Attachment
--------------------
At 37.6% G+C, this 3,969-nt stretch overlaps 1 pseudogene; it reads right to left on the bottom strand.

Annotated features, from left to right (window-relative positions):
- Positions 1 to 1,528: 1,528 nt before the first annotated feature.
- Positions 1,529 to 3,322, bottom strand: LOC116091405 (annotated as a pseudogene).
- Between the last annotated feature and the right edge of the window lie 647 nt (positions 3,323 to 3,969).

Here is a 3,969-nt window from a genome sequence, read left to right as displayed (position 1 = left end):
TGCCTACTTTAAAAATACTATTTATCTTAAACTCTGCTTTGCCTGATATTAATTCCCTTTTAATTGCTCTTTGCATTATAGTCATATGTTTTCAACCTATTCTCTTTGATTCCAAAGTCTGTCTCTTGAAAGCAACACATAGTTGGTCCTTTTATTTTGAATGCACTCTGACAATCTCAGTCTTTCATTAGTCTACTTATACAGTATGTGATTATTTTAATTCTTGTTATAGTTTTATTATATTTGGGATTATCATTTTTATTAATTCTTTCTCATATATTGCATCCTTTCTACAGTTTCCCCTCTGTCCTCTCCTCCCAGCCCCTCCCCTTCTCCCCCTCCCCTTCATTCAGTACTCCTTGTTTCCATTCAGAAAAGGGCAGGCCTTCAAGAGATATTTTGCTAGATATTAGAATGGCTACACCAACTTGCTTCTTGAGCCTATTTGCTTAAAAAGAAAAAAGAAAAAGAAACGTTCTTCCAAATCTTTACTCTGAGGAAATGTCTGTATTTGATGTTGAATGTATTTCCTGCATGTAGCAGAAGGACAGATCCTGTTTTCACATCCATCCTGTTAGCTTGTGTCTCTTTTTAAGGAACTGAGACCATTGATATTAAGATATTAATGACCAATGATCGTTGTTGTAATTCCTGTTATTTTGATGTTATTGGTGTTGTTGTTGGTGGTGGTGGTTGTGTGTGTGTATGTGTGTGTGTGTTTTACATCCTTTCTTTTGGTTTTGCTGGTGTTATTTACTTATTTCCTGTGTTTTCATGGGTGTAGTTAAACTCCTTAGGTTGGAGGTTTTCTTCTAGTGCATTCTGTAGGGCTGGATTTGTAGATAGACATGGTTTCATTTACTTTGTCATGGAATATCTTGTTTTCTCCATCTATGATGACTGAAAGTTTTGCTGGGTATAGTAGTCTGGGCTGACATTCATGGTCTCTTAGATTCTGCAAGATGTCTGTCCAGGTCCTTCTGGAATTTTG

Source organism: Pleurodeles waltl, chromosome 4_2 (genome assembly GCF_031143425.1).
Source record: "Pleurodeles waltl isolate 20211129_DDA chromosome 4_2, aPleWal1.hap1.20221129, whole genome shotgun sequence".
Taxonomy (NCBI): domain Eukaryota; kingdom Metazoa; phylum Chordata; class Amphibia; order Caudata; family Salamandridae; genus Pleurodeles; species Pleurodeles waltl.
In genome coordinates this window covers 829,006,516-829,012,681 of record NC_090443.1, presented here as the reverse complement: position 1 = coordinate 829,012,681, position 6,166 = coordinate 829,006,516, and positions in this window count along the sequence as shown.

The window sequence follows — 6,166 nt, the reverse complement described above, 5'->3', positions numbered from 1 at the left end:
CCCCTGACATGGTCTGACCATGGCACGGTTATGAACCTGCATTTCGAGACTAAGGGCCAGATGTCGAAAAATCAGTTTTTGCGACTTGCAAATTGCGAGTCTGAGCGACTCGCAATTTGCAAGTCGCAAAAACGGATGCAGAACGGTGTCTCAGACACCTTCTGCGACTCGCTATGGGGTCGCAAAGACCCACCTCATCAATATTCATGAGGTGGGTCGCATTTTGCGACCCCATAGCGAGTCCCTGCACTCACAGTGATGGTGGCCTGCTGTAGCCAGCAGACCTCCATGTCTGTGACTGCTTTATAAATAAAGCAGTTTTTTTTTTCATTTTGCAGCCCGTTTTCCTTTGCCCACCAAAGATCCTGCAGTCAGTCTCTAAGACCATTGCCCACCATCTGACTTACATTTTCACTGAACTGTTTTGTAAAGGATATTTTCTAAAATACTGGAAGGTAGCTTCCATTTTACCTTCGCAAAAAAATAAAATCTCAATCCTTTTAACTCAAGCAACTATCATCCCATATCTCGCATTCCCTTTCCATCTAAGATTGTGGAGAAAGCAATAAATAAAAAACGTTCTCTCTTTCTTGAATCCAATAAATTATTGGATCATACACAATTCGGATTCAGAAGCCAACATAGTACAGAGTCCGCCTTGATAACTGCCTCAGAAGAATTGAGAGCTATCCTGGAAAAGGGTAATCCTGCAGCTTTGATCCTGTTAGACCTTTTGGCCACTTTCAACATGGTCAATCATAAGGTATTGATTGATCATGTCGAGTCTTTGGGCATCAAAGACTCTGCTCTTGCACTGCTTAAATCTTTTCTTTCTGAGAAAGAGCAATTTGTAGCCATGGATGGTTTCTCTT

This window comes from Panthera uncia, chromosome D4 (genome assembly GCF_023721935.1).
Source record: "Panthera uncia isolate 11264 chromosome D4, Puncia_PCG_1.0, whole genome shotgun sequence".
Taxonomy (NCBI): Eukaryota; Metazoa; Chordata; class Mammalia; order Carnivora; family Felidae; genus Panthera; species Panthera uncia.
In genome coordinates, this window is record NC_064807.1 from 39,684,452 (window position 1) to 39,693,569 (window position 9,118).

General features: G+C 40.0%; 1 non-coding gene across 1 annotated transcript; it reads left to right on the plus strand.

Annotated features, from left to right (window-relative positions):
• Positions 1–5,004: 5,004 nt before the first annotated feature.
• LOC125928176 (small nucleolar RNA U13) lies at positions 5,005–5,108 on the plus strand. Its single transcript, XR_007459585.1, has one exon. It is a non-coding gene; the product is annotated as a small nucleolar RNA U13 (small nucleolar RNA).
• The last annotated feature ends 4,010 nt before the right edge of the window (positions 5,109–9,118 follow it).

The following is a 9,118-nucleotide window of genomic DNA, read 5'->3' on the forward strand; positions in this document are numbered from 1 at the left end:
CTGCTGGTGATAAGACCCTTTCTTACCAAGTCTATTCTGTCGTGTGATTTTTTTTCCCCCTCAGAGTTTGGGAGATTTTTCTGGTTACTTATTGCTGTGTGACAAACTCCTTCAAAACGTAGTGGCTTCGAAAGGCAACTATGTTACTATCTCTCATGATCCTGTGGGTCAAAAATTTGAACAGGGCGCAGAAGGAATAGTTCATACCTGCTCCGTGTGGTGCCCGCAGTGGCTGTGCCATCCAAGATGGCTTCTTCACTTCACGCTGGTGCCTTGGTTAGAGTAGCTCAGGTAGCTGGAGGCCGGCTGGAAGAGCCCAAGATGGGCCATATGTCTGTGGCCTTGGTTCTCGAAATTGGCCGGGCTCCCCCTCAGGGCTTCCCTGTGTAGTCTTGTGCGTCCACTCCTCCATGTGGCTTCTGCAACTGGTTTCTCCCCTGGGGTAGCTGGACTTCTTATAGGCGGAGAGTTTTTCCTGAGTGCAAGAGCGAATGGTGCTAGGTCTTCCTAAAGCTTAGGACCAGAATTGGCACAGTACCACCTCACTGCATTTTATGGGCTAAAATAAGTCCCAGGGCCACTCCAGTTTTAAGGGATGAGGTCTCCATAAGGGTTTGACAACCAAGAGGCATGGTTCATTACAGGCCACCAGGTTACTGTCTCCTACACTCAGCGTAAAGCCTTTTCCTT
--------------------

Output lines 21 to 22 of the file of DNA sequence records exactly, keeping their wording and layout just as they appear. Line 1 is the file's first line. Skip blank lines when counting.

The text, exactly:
• LOC125928176 (small nucleolar RNA U13) lies at positions 5,005–5,108 on the plus strand. Its single transcript, XR_007459585.1, has one exon. It is a non-coding gene; the product is annotated as a small nucleolar RNA U13 (small nucleolar RNA).
• The last annotated feature ends 4,010 nt before the right edge of the window (positions 5,109–9,118 follow it).